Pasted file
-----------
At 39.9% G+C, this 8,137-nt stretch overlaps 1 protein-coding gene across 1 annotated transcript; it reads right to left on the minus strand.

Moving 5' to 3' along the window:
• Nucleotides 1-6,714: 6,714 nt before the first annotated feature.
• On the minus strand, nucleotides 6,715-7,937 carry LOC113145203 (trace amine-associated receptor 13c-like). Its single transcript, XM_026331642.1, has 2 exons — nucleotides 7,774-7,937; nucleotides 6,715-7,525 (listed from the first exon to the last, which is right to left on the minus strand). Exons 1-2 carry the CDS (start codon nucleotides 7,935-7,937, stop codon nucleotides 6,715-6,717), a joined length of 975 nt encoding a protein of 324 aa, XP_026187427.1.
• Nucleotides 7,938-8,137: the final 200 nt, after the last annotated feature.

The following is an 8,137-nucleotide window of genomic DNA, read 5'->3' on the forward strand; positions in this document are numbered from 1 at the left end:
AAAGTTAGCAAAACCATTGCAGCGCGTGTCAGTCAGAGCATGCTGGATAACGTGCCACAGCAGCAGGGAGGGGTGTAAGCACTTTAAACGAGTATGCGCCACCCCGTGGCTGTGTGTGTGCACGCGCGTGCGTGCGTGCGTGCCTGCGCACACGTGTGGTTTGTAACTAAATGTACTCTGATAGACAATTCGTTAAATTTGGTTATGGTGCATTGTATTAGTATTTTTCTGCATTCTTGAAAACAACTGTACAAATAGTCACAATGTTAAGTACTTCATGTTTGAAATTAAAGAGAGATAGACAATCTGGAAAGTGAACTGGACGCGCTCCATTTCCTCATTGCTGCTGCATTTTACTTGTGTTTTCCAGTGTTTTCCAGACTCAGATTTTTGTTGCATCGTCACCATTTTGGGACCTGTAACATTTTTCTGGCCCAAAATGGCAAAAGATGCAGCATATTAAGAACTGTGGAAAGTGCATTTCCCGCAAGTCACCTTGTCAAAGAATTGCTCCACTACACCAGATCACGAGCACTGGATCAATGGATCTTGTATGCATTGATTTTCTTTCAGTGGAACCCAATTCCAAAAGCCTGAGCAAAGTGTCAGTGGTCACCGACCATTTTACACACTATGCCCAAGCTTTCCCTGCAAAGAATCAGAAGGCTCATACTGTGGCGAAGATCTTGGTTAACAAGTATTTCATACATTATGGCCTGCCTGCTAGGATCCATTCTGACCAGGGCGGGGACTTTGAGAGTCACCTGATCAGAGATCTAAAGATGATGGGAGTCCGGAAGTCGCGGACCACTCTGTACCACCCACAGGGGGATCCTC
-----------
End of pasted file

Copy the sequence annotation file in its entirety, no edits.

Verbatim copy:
At 39.9% G+C, this 8,137-nt stretch overlaps 1 protein-coding gene across 1 annotated transcript; it reads right to left on the minus strand.

Moving 5' to 3' along the window:
• Nucleotides 1-6,714: 6,714 nt before the first annotated feature.
• On the minus strand, nucleotides 6,715-7,937 carry LOC113145203 (trace amine-associated receptor 13c-like). Its single transcript, XM_026331642.1, has 2 exons — nucleotides 7,774-7,937; nucleotides 6,715-7,525 (listed from the first exon to the last, which is right to left on the minus strand). Exons 1-2 carry the CDS (start codon nucleotides 7,935-7,937, stop codon nucleotides 6,715-6,717), a joined length of 975 nt encoding a protein of 324 aa, XP_026187427.1.
• Nucleotides 7,938-8,137: the final 200 nt, after the last annotated feature.

The following is an 8,137-nucleotide window of genomic DNA, read 5'->3' on the forward strand; positions in this document are numbered from 1 at the left end:
AAAGTTAGCAAAACCATTGCAGCGCGTGTCAGTCAGAGCATGCTGGATAACGTGCCACAGCAGCAGGGAGGGGTGTAAGCACTTTAAACGAGTATGCGCCACCCCGTGGCTGTGTGTGTGCACGCGCGTGCGTGCGTGCGTGCCTGCGCACACGTGTGGTTTGTAACTAAATGTACTCTGATAGACAATTCGTTAAATTTGGTTATGGTGCATTGTATTAGTATTTTTCTGCATTCTTGAAAACAACTGTACAAATAGTCACAATGTTAAGTACTTCATGTTTGAAATTAAAGAGAGATAGACAATCTGGAAAGTGAACTGGACGCGCTCCATTTCCTCATTGCTGCTGCATTTTACTTGTGTTTTCCAGTGTTTTCCAGACTCAGATTTTTGTTGCATCGTCACCATTTTGGGACCTGTAACATTTTTCTGGCCCAAAATGGCAAAAGATGCAGCATATTAAGAACTGTGGAAAGTGCATTTCCCGCAAGTCACCTTGTCAAAGAATTGCTCCACTACACCAGATCACGAGCACTGGATCAATGGATCTTGTATGCATTGATTTTCTTTCAGTGGAACCCAATTCCAAAAGCCTGAGCAAAGTGTCAGTGGTCACCGACCATTTTACACACTATGCCCAAGCTTTCCCTGCAAAGAATCAGAAGGCTCATACTGTGGCGAAGATCTTGGTTAACAAGTATTTCATACATTATGGCCTGCCTGCTAGGATCCATTCTGACCAGGGCGGGGACTTTGAGAGTCACCTGATCAGAGATCTAAAGATGATGGGAGTCCGGAAGTCGCGGACCACTCTGTACCACCCACAGGGGGATCCTC